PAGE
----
One of my life goals is to land a single engine GA plane in all fifty states. In May, work took me east where I wanted to land in PA, DE, NJ, MD, VA, WV and fly the SFRA. I knew that there were quite a few rules regarding flight in and around DC, so I set out to learn the requirements. Flying the complicated airspace along the eastern seaboard can be challenging, especially when in and around the Washington, DC Special Flight Rules Area. The FRZ was created shortly after the 9/11 attacks, and the ADIZ was created in 2003. Since their creation,... Full story


    George Felix, FAASteam, CP, CFI|Jan 1, 2019

    Just over a year ago I completed In Operations Experience (IOE) at a Part 135 Certificate Airline and was in my first week of single pilot operations when the weather turned icy and cold. The radios were chaotic that dark morning and in all the confusion I exceeded a clearance in taxi and got the dreaded call to copy a phone number. A tough pill to swallow for an FAA Safety Team Representative, Commercial Pilot, Certificated Flight Instructor Single and Multi-Engine and Instrument. I, of all pilots, should have known better, having harped on... Full story

  • Winter Flying - Stay Warm and Safe

    Al Alwin, CFI, FAASTeam Rep., CAP Check pilot|Dec 1, 2018

    As we set our clocks back an hour each November, our thoughts shift toward coping with Old Man Winter's impending visit, and the best ways to cope without hibernating for five months. For those that choose to remain current and proficient, the following tips will help endure the season: Be Prepared When planning your flight, be sure all elements are covered such as: Weather - The night before the flight, obtain a standard weather briefing. Knowing what to expect in the form of frost or snow the... Full story

  • Flying Technologically Advanced Aircraft

    Paul Van Brunt, FAAST Team|Nov 1, 2018

    Flying Technologically Advanced Aircraft is a lot of fun. A few years ago, I was giving an IPC check to a commercial pilot in a Cessna 182 with a G1000, a nice aircraft to fly with unlimited amounts of information available, as well as integrated auto pilot for those long solo flights. As we prepared for the flight, we went over planned activities and my expectations for a good flight. Shortly after takeoff, the pilot engaged the auto pilot and programmed the approach in. I let him take off and... Full story


    Jason Jensen, FAAST Team Member|Oct 1, 2018

    While flying over various parts of Minnesota every day as part of my job as a Conservation Officer Pilot for the Minnesota Department of Natural Resources, I get to hear many conversations between pilots over the VHF airwaves. Some are rather innocuous such as, “How’s your temps?” or “Can you see the airport yet?” Others, on the other hand, are long, drawn out conversations about everything under the sun. It doesn’t really matter to me. Everyone has different ways to enjoy their flight, except for this... many of these conversatio... Full story

  • Calculate Crosswind in Your Head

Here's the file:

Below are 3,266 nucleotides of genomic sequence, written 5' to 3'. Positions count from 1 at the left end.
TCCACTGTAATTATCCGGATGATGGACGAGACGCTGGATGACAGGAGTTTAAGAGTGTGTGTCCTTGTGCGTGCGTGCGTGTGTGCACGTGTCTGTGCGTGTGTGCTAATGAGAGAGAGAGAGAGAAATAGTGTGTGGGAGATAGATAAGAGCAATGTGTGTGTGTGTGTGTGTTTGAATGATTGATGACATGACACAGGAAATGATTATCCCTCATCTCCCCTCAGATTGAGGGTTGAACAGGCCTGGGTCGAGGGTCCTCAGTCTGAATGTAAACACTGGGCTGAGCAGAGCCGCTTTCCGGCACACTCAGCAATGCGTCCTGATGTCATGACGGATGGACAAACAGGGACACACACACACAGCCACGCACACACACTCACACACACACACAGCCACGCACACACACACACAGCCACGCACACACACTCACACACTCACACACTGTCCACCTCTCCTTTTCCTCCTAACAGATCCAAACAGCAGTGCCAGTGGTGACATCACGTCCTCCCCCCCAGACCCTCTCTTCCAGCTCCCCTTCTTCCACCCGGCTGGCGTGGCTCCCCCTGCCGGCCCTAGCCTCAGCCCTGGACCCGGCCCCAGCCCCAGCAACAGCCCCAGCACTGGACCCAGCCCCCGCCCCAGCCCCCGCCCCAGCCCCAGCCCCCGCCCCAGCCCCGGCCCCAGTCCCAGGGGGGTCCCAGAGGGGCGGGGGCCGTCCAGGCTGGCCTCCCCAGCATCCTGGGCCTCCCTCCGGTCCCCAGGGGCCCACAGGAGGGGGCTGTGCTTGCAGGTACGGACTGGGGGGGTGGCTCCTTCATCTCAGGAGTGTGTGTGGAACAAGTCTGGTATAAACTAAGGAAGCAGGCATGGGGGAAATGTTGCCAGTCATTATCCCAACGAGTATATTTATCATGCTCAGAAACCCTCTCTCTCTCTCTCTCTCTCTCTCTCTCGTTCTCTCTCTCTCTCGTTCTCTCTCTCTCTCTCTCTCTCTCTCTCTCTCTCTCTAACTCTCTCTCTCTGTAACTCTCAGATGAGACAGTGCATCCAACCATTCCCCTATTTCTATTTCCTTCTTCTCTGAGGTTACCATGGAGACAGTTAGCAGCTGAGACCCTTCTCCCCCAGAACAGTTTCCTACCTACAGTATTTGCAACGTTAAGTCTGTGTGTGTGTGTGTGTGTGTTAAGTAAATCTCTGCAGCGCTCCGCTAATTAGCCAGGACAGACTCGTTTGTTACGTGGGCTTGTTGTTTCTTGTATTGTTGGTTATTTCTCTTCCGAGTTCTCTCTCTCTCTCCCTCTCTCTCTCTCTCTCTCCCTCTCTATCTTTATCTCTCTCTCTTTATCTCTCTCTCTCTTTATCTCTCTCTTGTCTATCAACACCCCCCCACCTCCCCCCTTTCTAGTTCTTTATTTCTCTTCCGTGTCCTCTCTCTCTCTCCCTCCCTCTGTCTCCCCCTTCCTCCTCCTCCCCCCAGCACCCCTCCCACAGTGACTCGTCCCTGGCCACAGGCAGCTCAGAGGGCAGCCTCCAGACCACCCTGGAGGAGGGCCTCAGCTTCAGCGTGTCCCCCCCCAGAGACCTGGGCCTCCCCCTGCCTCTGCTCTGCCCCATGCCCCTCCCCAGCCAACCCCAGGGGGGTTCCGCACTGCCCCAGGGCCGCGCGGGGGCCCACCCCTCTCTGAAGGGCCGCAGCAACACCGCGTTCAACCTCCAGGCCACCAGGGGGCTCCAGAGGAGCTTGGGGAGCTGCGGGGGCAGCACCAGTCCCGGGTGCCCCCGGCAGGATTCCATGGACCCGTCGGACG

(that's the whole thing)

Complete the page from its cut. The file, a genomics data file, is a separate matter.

Dave Yost, FAAST team rep|Aug 1, 2018

    As student pilots, we all remember learning how to use a chart to determine the crosswind component of the wind, based on the wind velocity and the angle between the wind direction and the runway. That's great for a table-top exercise, but can be a little cumbersome when actually flying the airplane. (See Figure 1) Here's a quick and easy way to do it in your head, without the need to bring out your crosswind component chart. (Warning: there's a little bit of mental math involved, but nothing... Full story


    Paul Van Brunt, CFII airtreknorth FAAST team rep|Jul 1, 2018

    Its finally warm and you are all set to fly your plane or go up in the club plane after not flying much over the winter. How do you get current safely and how long has it been since you flew? Can you go take off and have fun after months of not flying by just taking off and going for it? What does the FAA say? 14 CFR 61.57 states for day VFR, 3 take offs and landings within the preceding 90 days to take up passengers. According to the rules, if its been over 90 days that means you can get curren... Full story

  • Practice Flying in Actual

    Paul Van Brunt, CFII, CFI of the year 2013|Jun 1, 2018

    Safety in aviation is a big part of everything we do as pilots and, as an instructor, one of the first things I think of is VFR into IMC. This is a major accident causal factor, which is why I focus on this with my students. When I took my instrument rating I did not get hard IFR and after I flew into the clouds for the first time I realized I wanted more training so I decided to get my CFII and get confident with flying IFR. As a result of my experiences, I make every attempt to get my private... Full story

  • Any Pilot Can Fly an ASR Approach

    Heather McNevin, Lead Safety Representative FAASTeam|May 1, 2018

    Have you ever flown an ASR approach? Have you ever even heard of it? Most pilots haven't, and that's a shame because it could save your life. ASR is a Surveillance Approach that is offered by an air traffic controller utilizing a terminal radar (meaning you can only get it from an approach control and not a center controller). The controller is using the radar to talk you through the non-precision approach. When might you use this? Well, in an emergency is the most common time. This type of... Full story